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Thunderstorm Predictor(2N3906)

2017-08-10 22:59  
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This article describes Thunderstorm Predictor (2N3906). The principle is very simple, very practical. The circuit components can help you understand better grasp this principle. For example, in this circuit, you can go to find and buy these components: 2N3906.

Sure, listening toVHFFM has great advantages over MW/LW AM from the old days — now we have bright stereo free from interference, fading and noise! However, your FM radio will no longer predict the arrival of a thunderstorm as did the AM radio many years ago-reliably and hours before the trouble was upon you! The crux is that AM detection will faithfully reproduce the effects of lightning and other massive static discharges approaching in a very simple way: they’re audible as slight crackling noises in the loudspeaker, almost irrespective of the tuning of the radio! Assuming no AM radio is available anymore, a dedicatedVLFreceiver tuned to about 300 kHz can faithfully detect the crackle of approaching lightning.

The simple receiver shown here consists of a loosely tuned amplifier driving a kind of flasher circuit that blinks anLEDin synchronicity with the lightning bolts. The frequency and intensity of theLEDactivity indicates the intensity and distance of the storm respectively. Looking at the circuit diagram, theLEDdriver is not biased to flash until a burst of RF energy, amplified by T1, arrives at the base of T2. The receiver works off 3 volts and has a negligible standby current of about 350 microamperes which will hardly dent the shelf life of a couple of 1.5-V D-size cells. T2 and T3 form a monostable generator triggered by sudden drops in T1’s collector voltage.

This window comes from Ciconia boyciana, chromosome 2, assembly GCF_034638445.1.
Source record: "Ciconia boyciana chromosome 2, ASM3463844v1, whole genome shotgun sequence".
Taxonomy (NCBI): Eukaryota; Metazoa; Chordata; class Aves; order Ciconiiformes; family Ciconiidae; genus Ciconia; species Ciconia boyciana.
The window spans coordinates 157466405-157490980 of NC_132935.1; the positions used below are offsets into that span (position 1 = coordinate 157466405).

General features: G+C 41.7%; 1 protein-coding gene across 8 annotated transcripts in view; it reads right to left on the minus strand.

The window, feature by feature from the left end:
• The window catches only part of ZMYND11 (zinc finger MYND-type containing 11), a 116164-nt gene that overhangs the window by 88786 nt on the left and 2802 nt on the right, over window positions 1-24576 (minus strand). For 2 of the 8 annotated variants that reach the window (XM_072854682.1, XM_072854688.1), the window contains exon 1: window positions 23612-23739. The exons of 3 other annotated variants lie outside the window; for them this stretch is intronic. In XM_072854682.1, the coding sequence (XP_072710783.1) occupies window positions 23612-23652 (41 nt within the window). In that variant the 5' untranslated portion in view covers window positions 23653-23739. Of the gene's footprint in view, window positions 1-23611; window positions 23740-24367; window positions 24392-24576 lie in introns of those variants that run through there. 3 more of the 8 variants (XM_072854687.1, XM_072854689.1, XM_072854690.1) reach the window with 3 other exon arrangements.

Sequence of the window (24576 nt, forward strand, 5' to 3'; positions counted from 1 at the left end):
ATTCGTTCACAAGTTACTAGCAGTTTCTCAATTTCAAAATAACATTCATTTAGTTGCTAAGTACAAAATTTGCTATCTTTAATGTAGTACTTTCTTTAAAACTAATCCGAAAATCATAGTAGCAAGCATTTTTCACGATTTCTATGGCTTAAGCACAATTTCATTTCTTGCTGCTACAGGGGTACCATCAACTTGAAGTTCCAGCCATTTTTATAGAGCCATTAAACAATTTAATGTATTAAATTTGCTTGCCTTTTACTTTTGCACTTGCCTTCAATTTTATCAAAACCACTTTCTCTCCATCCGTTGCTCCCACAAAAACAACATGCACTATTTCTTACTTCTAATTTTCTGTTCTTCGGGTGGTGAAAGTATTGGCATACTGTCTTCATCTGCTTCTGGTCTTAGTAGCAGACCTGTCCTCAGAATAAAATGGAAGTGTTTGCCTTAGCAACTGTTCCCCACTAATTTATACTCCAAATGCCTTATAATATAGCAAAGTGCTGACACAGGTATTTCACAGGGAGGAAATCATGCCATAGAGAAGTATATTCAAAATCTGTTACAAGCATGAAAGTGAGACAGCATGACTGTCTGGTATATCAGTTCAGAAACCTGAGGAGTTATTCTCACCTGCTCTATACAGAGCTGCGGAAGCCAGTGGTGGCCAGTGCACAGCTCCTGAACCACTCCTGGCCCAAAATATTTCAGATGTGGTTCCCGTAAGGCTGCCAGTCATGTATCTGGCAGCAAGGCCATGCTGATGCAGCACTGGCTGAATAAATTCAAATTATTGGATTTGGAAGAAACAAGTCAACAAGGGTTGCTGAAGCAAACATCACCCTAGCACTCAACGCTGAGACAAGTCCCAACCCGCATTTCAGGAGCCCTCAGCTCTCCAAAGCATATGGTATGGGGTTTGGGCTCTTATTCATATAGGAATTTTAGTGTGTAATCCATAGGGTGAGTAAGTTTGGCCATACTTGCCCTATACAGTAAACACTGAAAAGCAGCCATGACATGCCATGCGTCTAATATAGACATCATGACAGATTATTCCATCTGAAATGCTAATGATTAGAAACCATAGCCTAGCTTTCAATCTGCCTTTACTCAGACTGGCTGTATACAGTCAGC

Figure:1 Thunderstorm Predictor Circuit Diagram

Figure 1 Thunderstorm Predictor Circuit Diagram

Preset P1 is adjusted until theLEDremains off when you’re sure there’s no thunderstorm around for a few hundred miles. The value of theLEDseries resistor is subject to experimentation andLEDcurrent. L2, C1 and the antenna are coarsely tuned for resonance at about 300 kHz. Frequency-wise, lightning is a fairly broadband phenomenon so any tuning to between 200 and 400 kHz will be fine for the circuit but make sure you’re not accidentally tuned to a nearbyVLFtransmitter! The input signal is obtained from a 70-cm long piece of stiff wire, with coil L1 inserted for impedance matching and lengthening the antenna electrically.



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